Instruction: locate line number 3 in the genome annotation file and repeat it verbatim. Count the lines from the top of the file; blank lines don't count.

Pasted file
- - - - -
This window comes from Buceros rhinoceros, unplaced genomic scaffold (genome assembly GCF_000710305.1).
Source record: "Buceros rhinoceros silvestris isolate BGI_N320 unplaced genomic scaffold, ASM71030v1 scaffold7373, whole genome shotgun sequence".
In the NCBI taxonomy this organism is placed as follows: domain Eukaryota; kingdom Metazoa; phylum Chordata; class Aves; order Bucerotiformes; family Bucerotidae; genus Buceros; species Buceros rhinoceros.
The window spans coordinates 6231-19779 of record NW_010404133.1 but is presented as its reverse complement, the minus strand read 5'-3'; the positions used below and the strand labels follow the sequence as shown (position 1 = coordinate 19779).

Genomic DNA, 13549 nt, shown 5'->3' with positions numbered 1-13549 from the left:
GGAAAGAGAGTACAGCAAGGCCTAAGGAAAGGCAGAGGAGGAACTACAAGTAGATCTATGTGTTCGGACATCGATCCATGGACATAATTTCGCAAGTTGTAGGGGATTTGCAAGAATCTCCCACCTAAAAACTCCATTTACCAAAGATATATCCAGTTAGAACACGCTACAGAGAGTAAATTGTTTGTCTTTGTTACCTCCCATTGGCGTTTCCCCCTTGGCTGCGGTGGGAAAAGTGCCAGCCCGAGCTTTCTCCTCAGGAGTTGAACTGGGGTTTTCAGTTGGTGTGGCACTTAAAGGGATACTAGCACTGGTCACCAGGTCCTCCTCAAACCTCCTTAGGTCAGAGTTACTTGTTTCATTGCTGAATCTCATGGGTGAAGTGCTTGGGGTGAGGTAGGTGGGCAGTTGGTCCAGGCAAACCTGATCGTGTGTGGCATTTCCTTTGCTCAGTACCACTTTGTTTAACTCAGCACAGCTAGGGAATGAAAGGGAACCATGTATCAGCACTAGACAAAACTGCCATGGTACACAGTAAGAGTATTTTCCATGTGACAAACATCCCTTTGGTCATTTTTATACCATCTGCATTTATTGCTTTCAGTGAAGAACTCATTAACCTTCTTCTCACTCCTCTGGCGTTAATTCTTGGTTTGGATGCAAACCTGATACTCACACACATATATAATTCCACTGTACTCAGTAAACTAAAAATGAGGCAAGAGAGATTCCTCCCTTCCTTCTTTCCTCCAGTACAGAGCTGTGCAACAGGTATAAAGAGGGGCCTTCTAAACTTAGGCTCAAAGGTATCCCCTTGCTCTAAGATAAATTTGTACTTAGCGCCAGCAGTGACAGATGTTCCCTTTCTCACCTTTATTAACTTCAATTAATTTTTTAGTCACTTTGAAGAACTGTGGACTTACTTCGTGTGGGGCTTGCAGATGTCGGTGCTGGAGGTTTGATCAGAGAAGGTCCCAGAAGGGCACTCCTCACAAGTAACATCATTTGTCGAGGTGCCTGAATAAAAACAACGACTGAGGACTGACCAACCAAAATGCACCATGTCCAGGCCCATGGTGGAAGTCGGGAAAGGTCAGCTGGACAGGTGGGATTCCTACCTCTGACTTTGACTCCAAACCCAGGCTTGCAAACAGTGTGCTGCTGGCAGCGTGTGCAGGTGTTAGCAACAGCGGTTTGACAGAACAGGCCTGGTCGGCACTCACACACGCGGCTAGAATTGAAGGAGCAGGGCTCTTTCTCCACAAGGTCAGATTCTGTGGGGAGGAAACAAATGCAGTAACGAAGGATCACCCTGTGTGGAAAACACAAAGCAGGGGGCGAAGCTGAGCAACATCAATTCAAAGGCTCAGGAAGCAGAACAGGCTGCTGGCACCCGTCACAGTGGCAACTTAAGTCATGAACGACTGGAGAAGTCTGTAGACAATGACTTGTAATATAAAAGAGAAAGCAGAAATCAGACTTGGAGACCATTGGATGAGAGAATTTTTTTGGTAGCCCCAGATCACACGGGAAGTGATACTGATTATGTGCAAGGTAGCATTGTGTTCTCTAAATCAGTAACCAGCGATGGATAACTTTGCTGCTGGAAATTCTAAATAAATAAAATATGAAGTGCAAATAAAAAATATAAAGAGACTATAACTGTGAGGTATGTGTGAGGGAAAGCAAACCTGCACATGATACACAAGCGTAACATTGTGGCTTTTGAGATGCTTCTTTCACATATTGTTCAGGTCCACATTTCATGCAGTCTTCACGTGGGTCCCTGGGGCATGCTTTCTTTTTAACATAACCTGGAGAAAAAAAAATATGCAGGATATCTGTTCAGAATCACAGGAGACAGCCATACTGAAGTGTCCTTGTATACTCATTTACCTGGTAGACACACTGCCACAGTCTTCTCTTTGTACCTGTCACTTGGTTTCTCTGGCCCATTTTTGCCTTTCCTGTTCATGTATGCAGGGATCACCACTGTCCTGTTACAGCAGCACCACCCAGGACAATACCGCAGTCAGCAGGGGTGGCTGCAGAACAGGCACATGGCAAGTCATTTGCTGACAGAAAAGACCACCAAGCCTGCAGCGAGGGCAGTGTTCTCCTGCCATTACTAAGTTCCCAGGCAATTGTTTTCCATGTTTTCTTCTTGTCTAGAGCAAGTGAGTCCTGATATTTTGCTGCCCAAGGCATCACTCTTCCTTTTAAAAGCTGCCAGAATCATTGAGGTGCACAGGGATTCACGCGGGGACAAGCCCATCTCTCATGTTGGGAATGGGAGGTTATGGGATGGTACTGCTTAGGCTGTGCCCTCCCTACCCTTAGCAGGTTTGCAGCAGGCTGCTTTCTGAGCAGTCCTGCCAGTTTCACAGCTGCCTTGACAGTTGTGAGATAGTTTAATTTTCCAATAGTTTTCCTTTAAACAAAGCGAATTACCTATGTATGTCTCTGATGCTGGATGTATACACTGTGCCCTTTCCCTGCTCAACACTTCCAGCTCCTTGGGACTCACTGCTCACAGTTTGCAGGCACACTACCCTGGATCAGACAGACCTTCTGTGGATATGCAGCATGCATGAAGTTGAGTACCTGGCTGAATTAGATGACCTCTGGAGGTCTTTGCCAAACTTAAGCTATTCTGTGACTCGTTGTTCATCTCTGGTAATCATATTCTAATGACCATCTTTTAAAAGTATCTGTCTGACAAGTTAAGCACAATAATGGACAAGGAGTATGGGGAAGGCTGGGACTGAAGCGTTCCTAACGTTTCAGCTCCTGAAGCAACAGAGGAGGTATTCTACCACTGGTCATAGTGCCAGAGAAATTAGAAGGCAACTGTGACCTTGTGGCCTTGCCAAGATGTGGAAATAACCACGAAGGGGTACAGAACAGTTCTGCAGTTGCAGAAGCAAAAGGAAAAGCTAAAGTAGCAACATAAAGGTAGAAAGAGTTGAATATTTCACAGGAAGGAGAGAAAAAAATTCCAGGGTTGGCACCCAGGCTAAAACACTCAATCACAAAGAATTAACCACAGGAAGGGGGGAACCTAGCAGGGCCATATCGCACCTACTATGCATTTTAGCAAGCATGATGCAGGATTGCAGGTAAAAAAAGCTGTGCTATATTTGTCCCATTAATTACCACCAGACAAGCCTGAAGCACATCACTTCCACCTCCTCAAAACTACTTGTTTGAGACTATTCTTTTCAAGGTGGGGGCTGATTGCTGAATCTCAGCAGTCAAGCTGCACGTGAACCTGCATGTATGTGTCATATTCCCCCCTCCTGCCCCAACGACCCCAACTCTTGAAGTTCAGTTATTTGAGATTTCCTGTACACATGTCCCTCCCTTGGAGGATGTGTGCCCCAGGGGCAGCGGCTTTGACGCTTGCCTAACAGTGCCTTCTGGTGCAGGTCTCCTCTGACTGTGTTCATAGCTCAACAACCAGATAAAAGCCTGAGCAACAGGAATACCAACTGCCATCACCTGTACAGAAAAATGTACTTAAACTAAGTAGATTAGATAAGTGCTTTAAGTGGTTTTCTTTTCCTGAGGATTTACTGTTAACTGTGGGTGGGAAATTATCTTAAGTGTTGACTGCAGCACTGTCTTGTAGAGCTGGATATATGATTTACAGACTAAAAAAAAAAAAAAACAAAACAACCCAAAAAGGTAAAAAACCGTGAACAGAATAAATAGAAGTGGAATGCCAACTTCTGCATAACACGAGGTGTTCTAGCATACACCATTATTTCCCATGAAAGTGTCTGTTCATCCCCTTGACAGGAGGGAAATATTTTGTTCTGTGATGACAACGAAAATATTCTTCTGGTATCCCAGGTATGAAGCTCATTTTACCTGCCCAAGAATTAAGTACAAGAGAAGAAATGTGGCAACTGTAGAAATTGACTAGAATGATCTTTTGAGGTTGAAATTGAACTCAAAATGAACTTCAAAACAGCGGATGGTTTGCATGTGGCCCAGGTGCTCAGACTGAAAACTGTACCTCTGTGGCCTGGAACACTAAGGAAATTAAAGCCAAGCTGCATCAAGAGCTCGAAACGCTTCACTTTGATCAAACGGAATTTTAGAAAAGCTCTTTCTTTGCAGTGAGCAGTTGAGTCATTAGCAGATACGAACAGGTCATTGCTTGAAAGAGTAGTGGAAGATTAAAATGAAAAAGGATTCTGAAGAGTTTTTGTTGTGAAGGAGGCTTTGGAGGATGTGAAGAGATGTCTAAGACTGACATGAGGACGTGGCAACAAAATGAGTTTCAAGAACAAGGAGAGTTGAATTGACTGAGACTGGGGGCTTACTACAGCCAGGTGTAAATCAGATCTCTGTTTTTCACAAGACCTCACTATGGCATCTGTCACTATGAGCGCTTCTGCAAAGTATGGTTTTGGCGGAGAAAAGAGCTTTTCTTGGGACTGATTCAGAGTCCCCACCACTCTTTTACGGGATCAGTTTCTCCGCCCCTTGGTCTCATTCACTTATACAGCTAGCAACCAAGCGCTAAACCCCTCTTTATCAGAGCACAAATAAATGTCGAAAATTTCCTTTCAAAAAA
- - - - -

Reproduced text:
In the NCBI taxonomy this organism is placed as follows: domain Eukaryota; kingdom Metazoa; phylum Chordata; class Aves; order Bucerotiformes; family Bucerotidae; genus Buceros; species Buceros rhinoceros.